It is officially the holiday season! Tis the season for lights and potlucks and Frank Sinatra playlists and Advent wreaths, and I am so ready to welcome all of it. We have these great snowflake stamps at the coffee shop and my coworker and I have taken to stamping bright blue snowflakes on just about everything we can reasonably stamp (and several unreasonable things).
This week and half has been very snowy indeed, and it’s been so beautiful. I love the mountains of Juneau – I always have, but they take on a different kind of beauty when they’re blanketed in snow. The trees and valleys create a pattern of inky black shadow that is tinged with the silver of the snow and it’s breathtaking. I cannot stop looking at them.
Snows this beautiful are not a dime a dozen, even in Juneau, and as a result I’ve made it a point to get outside into the woods and out of town and just soak it up. A new friend of mine offered to be a hiking guide for me, and we took the afternoon off to wander a bit on Perseverance trail and on the side of Mt. Roberts. Layered up in flannel jeans and extra-Tuffs, we wandered the hillsides of Alaskan wilderness for a bit and then (of course) ended our hike with a hot cappuccino.
The rest of the week was spent working and preparing for turkey day! I’ve been trying to get some solid time in studio because there’s actually quite a bit of work that I need to create over the next few months. I was invited to sell some work in a little pop-up maker’s market at a local distillery here, and then I have art classes to prep for and a show in March for which I need to make work. **Shameless promotion: if you ever need commissions for yourself or a friend, just let me know. Handmade art makes for a unique and meaningful gift!
You may be curious to know how my first thanksgiving away from home was spent, and how I felt. I wasn’t sure how I would feel either, actually! For the weeks leading up to the holidays, it’s just felt surreal that they’re even happening at all. Life is so different now, so the fact that the holidays are coming as they always do is a funny thought. By the time thanksgiving day rolled around I was more mentally prepared, and while it wasn’t a breeze to be away from my typical group of friends and family for the holiday, it was a day full of friends and family nonetheless.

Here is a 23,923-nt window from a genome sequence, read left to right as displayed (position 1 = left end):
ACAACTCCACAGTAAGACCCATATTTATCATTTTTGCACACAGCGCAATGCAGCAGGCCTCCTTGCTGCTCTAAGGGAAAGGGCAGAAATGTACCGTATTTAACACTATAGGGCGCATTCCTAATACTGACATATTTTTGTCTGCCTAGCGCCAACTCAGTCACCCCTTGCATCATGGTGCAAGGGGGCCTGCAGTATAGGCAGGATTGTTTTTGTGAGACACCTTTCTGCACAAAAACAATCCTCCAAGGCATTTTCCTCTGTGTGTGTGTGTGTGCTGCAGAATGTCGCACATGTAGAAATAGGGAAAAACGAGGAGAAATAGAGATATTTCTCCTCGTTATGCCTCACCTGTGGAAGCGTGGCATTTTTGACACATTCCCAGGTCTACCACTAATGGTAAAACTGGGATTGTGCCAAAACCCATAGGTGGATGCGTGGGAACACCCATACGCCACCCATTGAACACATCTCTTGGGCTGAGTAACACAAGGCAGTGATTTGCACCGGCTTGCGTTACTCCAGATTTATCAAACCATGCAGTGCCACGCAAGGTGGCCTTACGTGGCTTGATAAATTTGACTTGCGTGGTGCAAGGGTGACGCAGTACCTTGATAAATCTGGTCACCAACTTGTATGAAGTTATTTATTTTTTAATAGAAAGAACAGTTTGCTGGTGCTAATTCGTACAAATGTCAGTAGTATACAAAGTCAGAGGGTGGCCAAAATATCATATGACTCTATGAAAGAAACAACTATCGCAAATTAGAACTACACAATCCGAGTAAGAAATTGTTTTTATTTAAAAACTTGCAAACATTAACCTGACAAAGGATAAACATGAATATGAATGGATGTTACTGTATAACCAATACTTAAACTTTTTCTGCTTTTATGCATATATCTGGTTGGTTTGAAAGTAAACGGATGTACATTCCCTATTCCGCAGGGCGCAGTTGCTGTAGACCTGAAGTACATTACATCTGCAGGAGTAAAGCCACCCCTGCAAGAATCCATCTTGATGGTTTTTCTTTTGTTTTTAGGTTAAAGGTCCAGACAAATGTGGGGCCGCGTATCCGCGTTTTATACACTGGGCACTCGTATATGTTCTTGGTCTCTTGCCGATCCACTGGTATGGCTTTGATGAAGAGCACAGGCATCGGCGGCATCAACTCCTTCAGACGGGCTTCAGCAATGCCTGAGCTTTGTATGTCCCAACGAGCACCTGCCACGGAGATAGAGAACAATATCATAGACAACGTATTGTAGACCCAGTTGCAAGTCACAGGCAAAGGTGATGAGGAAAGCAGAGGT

My family took me out to the glacier for a snowy sledding and hiking adventure. It was SO fun. We walked on Mendenhall Lake and crossed half-frozen creeks. We hiked out to the tremendous waterfalls that I’ve only experienced in the summer months, which were now covered with crags of ice and frosty sculptures of running water freezing and thawing. It was an incredible juxtaposition of a roaring, pounding waterfall with the silent stillness of ice, one right on top of the other. The snow was falling and it was all white – you couldn’t even see Mt. McGinnis rising up over the shoulder of the glacier.
After our snow-laden, winter playground experience, we headed home to prepare our contribution to the thanksgiving potluck we were attending later at the home of family friends. It was a beautiful meal, and we all had plenty of leftovers to graze on throughout the week. All day long, the snow was falling in big, soft flakes and blowing into drifts on fence posts, trees, and rooftops. Back home, I can’t remember really having snow on thanksgiving, and certainly never in these quantities. It was oddly very comforting to me. I’m sitting here thinking about why the snow somehow eased the homesickness that would sometimes creep into my thanksgiving day, but I really can’t find a reason. It’s just a mysterious gift, I guess. Maybe that’s just the way beauty works.
I hope that you all had a moment to reflect on the good things this thanksgiving. I hope it was shared with people you love. I’m grateful for all of you and I feel blessed to have people to write to from my snowy little coffee shop in Alaska. I’m thinking of you and praying for you all.
Happy holiday season!